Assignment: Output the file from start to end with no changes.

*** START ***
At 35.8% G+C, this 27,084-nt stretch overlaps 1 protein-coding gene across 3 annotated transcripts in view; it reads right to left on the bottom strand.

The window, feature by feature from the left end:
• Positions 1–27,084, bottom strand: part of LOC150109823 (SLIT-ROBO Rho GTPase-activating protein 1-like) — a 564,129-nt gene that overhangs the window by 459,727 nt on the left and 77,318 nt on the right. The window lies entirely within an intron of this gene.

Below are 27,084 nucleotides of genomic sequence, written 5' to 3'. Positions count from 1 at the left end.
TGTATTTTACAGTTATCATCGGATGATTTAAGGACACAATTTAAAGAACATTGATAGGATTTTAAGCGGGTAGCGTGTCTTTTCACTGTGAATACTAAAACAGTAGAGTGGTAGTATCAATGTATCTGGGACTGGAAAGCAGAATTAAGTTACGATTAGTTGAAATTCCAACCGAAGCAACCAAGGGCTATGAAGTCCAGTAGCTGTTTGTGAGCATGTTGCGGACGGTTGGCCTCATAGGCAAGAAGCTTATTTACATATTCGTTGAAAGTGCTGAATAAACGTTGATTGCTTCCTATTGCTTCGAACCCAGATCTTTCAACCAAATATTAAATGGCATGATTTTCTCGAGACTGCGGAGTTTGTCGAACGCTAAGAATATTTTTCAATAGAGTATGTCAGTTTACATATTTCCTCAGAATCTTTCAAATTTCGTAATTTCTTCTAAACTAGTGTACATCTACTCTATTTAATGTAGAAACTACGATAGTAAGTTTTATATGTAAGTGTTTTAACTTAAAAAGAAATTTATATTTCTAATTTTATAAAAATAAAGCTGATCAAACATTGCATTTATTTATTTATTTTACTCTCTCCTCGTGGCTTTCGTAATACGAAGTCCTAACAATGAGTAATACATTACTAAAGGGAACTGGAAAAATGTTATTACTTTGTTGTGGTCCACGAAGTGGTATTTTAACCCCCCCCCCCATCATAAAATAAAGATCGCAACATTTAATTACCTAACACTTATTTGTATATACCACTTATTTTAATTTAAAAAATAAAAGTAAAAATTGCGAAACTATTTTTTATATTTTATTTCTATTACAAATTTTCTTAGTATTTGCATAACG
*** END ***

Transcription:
At 35.8% G+C, this 27,084-nt stretch overlaps 1 protein-coding gene across 3 annotated transcripts in view; it reads right to left on the bottom strand.

The window, feature by feature from the left end:
• Positions 1–27,084, bottom strand: part of LOC150109823 (SLIT-ROBO Rho GTPase-activating protein 1-like) — a 564,129-nt gene that overhangs the window by 459,727 nt on the left and 77,318 nt on the right. The window lies entirely within an intron of this gene.

Below are 27,084 nucleotides of genomic sequence, written 5' to 3'. Positions count from 1 at the left end.
TGTATTTTACAGTTATCATCGGATGATTTAAGGACACAATTTAAAGAACATTGATAGGATTTTAAGCGGGTAGCGTGTCTTTTCACTGTGAATACTAAAACAGTAGAGTGGTAGTATCAATGTATCTGGGACTGGAAAGCAGAATTAAGTTACGATTAGTTGAAATTCCAACCGAAGCAACCAAGGGCTATGAAGTCCAGTAGCTGTTTGTGAGCATGTTGCGGACGGTTGGCCTCATAGGCAAGAAGCTTATTTACATATTCGTTGAAAGTGCTGAATAAACGTTGATTGCTTCCTATTGCTTCGAACCCAGATCTTTCAACCAAATATTAAATGGCATGATTTTCTCGAGACTGCGGAGTTTGTCGAACGCTAAGAATATTTTTCAATAGAGTATGTCAGTTTACATATTTCCTCAGAATCTTTCAAATTTCGTAATTTCTTCTAAACTAGTGTACATCTACTCTATTTAATGTAGAAACTACGATAGTAAGTTTTATATGTAAGTGTTTTAACTTAAAAAGAAATTTATATTTCTAATTTTATAAAAATAAAGCTGATCAAACATTGCATTTATTTATTTATTTTACTCTCTCCTCGTGGCTTTCGTAATACGAAGTCCTAACAATGAGTAATACATTACTAAAGGGAACTGGAAAAATGTTATTACTTTGTTGTGGTCCACGAAGTGGTATTTTAACCCCCCCCCCCATCATAAAATAAAGATCGCAACATTTAATTACCTAACACTTATTTGTATATACCACTTATTTTAATTTAAAAAATAAAAGTAAAAATTGCGAAACTATTTTTTATATTTTATTTCTATTACAAATTTTCTTAGTATTTGCATAACG